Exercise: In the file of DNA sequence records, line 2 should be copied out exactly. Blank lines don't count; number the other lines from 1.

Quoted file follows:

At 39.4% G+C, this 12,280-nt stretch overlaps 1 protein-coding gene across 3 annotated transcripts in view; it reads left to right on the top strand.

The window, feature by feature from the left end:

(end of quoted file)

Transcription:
The window, feature by feature from the left end: